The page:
The Face of Another
Many movies made in postwar japan cinema concerned themselves with the usa’s identification disaster, particularly the position of the man or woman within a extensively converting society. Possibly no film of the generation articulated this extra chillingly than hiroshi teshigahara’s the face of every other, which finds the critically burnt (and slightly psychotic) okuyama (tatsuya nakadai) obtaining and sporting a high-tech, realistic mask to wear with a view to prevent sympathetic souls from feeling sorry for his invisible man-esque bandaged face.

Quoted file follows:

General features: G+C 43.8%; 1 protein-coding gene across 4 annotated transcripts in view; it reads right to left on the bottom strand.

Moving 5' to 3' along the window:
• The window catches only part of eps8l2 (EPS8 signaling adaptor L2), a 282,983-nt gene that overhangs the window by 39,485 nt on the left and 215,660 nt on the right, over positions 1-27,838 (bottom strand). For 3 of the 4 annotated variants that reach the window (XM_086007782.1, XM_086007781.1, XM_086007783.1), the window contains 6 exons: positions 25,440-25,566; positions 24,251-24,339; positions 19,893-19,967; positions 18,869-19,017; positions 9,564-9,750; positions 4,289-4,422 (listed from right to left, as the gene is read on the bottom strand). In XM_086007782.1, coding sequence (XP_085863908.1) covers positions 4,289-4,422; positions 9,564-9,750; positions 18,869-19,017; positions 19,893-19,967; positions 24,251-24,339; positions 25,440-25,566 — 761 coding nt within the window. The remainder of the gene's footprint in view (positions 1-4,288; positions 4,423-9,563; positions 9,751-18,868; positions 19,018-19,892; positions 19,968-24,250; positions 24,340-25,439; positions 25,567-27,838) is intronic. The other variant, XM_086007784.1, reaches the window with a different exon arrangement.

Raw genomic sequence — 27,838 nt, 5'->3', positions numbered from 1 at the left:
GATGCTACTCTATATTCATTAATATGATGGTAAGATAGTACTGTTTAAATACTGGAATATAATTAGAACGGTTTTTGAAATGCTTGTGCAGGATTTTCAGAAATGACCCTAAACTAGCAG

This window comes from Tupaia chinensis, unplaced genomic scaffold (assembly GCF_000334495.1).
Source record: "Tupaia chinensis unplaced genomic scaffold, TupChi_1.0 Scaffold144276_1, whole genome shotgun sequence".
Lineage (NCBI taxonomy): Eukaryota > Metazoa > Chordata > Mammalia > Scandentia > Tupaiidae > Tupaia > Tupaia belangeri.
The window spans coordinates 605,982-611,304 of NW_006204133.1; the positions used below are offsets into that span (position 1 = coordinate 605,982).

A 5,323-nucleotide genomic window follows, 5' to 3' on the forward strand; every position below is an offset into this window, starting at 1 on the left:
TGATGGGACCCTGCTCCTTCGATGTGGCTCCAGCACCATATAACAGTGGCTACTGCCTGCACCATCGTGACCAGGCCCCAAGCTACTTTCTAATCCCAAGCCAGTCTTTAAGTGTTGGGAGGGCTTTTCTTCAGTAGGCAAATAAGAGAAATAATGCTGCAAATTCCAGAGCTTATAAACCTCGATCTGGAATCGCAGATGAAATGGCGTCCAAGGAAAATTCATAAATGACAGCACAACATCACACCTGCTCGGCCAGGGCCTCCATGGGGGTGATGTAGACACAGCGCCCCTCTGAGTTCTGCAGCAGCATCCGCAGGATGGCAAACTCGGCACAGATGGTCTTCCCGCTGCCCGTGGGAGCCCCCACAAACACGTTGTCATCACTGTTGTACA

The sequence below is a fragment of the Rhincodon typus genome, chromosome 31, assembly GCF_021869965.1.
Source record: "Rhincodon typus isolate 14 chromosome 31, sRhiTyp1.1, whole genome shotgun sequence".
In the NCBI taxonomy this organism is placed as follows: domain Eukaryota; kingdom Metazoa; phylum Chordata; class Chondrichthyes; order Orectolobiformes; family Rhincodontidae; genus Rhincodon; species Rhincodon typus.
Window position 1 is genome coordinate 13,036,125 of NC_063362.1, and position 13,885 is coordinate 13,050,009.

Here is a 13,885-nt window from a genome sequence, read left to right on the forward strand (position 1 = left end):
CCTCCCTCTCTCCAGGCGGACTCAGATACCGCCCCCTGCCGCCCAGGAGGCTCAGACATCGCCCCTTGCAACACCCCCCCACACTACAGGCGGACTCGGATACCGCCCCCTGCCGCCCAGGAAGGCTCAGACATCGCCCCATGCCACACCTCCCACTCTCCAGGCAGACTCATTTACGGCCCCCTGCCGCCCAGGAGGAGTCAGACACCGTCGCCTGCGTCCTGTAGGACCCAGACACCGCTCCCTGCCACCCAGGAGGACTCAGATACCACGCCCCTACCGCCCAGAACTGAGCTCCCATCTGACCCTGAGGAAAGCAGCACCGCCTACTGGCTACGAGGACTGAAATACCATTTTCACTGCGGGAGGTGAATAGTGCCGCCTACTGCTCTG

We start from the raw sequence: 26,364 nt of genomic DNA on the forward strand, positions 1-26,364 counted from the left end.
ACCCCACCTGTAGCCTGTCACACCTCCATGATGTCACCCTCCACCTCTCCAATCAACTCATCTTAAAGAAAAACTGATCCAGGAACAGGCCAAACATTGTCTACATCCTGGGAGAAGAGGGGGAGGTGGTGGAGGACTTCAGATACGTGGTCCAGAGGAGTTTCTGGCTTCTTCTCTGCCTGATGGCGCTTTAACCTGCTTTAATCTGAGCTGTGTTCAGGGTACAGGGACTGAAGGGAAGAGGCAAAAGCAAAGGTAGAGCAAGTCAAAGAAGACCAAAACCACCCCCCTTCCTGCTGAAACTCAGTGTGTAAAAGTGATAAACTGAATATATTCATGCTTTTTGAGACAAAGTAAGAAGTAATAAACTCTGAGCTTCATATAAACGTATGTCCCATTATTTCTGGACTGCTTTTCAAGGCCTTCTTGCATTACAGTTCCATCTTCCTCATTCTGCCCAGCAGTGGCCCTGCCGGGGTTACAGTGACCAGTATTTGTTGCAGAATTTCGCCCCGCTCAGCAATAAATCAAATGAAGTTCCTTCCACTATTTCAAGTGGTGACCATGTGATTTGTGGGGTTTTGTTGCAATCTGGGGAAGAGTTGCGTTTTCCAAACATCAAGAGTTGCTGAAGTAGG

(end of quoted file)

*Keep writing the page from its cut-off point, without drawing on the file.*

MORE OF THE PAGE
Sci-fi is given an invigorating jolt of idiosyncrasy by using teshigahara, from the great visuals (okuyama’s mad health practitioner’s workplace is designed in a style that can be defined as “b-film modernism”), to the characters’ many and chronic discussions on how identification is perceived through others. This latter thing even provides the movie a clinical didacticism that efficaciously conjures up okuyama’s alienation from his very own people. Just like the film’s japan, which we see to be more and more stimulated by using western way of life, okuyama drastically changes underneath the affect of the masks, in his case for the worst; teshigahara exposes the slippery and fragile nature of identity, and that it’s much less in our manipulate than we’d want to accept as true with.